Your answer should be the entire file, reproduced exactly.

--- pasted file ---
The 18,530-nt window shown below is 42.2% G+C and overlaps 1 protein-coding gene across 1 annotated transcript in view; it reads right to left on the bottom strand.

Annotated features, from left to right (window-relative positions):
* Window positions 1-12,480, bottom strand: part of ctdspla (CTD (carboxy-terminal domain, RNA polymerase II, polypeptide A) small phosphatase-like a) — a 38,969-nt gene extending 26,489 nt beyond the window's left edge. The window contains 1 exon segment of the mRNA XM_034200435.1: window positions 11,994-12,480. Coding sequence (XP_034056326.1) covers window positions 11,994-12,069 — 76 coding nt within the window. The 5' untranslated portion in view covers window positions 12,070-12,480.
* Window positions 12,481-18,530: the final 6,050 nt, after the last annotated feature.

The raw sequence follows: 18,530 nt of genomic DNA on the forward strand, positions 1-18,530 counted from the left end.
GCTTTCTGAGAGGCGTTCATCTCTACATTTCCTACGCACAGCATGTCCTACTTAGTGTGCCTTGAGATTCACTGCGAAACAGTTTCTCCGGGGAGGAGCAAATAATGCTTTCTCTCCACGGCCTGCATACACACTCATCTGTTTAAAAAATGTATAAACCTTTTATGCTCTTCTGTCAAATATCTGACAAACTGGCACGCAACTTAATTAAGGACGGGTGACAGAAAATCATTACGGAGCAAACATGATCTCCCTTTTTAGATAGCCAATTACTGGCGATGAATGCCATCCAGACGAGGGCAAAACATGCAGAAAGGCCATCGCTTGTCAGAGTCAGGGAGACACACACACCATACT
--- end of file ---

The 18,530-nt window shown below is 42.2% G+C and overlaps 1 protein-coding gene across 1 annotated transcript in view; it reads right to left on the bottom strand.

Annotated features, from left to right (window-relative positions):
* Window positions 1-12,480, bottom strand: part of ctdspla (CTD (carboxy-terminal domain, RNA polymerase II, polypeptide A) small phosphatase-like a) — a 38,969-nt gene extending 26,489 nt beyond the window's left edge. The window contains 1 exon segment of the mRNA XM_034200435.1: window positions 11,994-12,480. Coding sequence (XP_034056326.1) covers window positions 11,994-12,069 — 76 coding nt within the window. The 5' untranslated portion in view covers window positions 12,070-12,480.
* Window positions 12,481-18,530: the final 6,050 nt, after the last annotated feature.

The raw sequence follows: 18,530 nt of genomic DNA on the forward strand, positions 1-18,530 counted from the left end.
GCTTTCTGAGAGGCGTTCATCTCTACATTTCCTACGCACAGCATGTCCTACTTAGTGTGCCTTGAGATTCACTGCGAAACAGTTTCTCCGGGGAGGAGCAAATAATGCTTTCTCTCCACGGCCTGCATACACACTCATCTGTTTAAAAAATGTATAAACCTTTTATGCTCTTCTGTCAAATATCTGACAAACTGGCACGCAACTTAATTAAGGACGGGTGACAGAAAATCATTACGGAGCAAACATGATCTCCCTTTTTAGATAGCCAATTACTGGCGATGAATGCCATCCAGACGAGGGCAAAACATGCAGAAAGGCCATCGCTTGTCAGAGTCAGGGAGACACACACACCATACT